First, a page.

“NIHAO!” (hello) I called, Nate repeated the word in his louder deeper voice. There was no response. The door was open, so we cautiously walked into the dojo, peering around the corner into the next room to see if anyone was around. A young man jumped up with a start from the bed he had been sleeping on, throwing a blanket over himself like a woman from the movies. He wasn’t naked so I was a little surprised with his bashfulness. This was the start of a mission to find a place to learn martial arts. We’d walked passed the dojo on our way to work, and had wanted to stop and check it out. Now, however, we left embarrassed calling “duibuchi, duibuchi” (sorry, sorry) back to the man. To our surprise he ran out after us and invited us back inside!
The man couldn’t speak English, but he could write it fluently. I suspect he could understand it fairly well also. He explained to us that the dojo was for children aged 4- 14. A dead end, but still an interesting story. By the time we left we were almost late for work. We had backpacks bulging with teaching materials and books to keep us busy during work ours, and both of us had clear glass mugs in our hands, full of tea leaves that had expanded way past our expectations. It seemed we made for good entertainment as we ran down the road towards work sweating profusely, backpacks bouncing on our backs. Everyone stared at us. It was something we were going to need to get used to.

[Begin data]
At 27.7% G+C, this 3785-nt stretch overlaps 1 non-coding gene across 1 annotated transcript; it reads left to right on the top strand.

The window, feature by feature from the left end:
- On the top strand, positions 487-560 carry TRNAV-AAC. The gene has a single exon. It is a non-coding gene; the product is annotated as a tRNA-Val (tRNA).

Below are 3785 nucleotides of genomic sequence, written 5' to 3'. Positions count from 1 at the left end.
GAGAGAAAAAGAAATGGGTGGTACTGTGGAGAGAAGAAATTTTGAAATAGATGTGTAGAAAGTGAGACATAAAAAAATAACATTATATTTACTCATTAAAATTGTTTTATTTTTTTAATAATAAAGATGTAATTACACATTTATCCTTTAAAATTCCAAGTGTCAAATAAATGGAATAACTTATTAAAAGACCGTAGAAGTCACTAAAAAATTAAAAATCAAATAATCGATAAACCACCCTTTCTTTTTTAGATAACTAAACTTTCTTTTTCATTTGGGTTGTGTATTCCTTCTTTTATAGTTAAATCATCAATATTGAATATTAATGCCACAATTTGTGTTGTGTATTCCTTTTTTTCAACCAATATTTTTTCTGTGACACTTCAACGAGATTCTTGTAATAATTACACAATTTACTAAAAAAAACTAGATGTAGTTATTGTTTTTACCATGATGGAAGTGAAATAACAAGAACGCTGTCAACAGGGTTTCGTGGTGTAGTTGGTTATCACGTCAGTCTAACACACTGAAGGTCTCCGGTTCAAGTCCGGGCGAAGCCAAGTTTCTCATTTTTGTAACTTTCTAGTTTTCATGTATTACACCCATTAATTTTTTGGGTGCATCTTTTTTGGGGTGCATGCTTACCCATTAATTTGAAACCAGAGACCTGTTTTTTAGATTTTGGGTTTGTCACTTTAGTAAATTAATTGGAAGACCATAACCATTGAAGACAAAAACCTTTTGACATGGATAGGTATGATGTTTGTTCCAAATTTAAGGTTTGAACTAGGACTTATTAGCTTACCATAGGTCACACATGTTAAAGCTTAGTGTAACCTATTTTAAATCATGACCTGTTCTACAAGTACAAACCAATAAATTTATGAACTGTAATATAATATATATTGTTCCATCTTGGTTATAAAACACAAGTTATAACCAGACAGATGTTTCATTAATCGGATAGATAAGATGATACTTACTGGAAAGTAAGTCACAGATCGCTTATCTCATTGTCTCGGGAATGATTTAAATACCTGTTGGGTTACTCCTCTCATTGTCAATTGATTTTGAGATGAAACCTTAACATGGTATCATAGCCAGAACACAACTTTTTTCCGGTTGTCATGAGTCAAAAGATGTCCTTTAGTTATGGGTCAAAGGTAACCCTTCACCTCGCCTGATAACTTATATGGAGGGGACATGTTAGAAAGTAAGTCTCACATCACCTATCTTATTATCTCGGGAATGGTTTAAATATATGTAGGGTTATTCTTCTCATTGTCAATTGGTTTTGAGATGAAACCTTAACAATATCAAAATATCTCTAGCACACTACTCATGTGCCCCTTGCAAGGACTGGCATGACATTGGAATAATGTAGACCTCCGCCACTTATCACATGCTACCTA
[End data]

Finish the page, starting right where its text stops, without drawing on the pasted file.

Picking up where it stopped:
Down the road from where we lived we found a huge market full of fresh vegetables, fruit, and of course more live chickens and fish. We bypassed the meat section and picked out some fresh bean sprouts an celery for our stir-fry. We weren’t sure how to specify amounts and ended up with way more bean sprouts then we meant to buy! We also picked up some steamed buns that we watched be made fresh in front of us. A woman lifted the lid of the steamer and smacked each bun with a wooden spoon making it rise into a perfect circle. After giving us our requested bag of fresh buns the woman held up four fingers which we figured meant four RMB. We gave her a five and she handed 4.5 back to us! We were very confused but we thanked her and took the money and the buns anyways.
We met another foreigner named Spenser at the convenience store near our place (called Uni-Mart) “Have you figured this place out yet? He asked in his British accent. He’d been in Jinan for about two weeks.
“Yeah,” Nate answered, “What are you looking for?”
“They have no food here.” he complained, “No cereal or milk and bread’s so expensive. I’m thinking of just going native.”
“Yeah,” Nate said, “That’s the best.” We toured him around the Uni-Mart for a bit and then went our separate ways. He seemed a little out of it and we wondered if he might have been smoking something. Found out later that was just his personality and he didn’t smoke, drink, or eat meat. According to Spencer there are clubs where foreigners drink for free! Awesome!